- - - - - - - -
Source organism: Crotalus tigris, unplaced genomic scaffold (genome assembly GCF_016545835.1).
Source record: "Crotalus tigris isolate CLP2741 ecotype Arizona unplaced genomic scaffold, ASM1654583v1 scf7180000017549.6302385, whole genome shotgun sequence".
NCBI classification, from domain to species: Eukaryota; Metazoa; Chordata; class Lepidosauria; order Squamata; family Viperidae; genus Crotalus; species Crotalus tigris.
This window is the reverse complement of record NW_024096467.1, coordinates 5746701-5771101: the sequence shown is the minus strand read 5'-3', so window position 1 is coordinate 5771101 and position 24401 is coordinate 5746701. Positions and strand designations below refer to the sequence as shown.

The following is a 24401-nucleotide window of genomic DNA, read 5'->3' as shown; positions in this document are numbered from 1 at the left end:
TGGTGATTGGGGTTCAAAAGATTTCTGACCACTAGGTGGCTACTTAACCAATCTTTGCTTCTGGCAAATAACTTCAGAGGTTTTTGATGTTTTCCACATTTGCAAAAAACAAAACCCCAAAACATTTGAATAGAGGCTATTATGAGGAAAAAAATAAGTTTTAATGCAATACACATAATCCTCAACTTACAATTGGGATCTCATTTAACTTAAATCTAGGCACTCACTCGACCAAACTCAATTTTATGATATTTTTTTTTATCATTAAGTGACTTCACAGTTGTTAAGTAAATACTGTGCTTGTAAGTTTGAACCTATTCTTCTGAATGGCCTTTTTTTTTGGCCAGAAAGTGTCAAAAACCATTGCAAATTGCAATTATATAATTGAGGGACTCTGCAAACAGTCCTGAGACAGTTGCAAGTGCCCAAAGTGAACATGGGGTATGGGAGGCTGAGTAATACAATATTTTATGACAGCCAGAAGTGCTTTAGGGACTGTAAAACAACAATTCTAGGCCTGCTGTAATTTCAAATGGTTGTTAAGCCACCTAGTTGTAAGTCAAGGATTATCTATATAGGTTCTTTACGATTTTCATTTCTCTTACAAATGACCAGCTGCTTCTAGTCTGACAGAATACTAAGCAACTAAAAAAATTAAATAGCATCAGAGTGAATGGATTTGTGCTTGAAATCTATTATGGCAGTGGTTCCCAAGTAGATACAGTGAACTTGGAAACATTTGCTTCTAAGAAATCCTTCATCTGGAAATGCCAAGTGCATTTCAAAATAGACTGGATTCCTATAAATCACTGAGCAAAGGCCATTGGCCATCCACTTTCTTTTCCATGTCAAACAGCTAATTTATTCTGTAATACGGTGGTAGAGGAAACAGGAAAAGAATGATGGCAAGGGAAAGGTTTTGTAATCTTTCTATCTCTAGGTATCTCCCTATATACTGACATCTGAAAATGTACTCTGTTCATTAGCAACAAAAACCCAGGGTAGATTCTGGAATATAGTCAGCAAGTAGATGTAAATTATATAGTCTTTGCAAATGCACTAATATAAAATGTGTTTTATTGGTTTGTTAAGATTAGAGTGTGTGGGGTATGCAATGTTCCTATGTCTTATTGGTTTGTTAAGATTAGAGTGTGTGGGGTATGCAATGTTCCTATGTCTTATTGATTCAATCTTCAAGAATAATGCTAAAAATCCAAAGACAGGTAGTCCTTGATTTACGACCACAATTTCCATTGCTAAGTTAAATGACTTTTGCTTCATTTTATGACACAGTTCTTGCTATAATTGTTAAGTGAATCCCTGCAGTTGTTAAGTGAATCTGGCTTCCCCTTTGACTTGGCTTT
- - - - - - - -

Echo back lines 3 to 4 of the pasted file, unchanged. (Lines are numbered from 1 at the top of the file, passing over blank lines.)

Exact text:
NCBI classification, from domain to species: Eukaryota; Metazoa; Chordata; class Lepidosauria; order Squamata; family Viperidae; genus Crotalus; species Crotalus tigris.
This window is the reverse complement of record NW_024096467.1, coordinates 5746701-5771101: the sequence shown is the minus strand read 5'-3', so window position 1 is coordinate 5771101 and position 24401 is coordinate 5746701. Positions and strand designations below refer to the sequence as shown.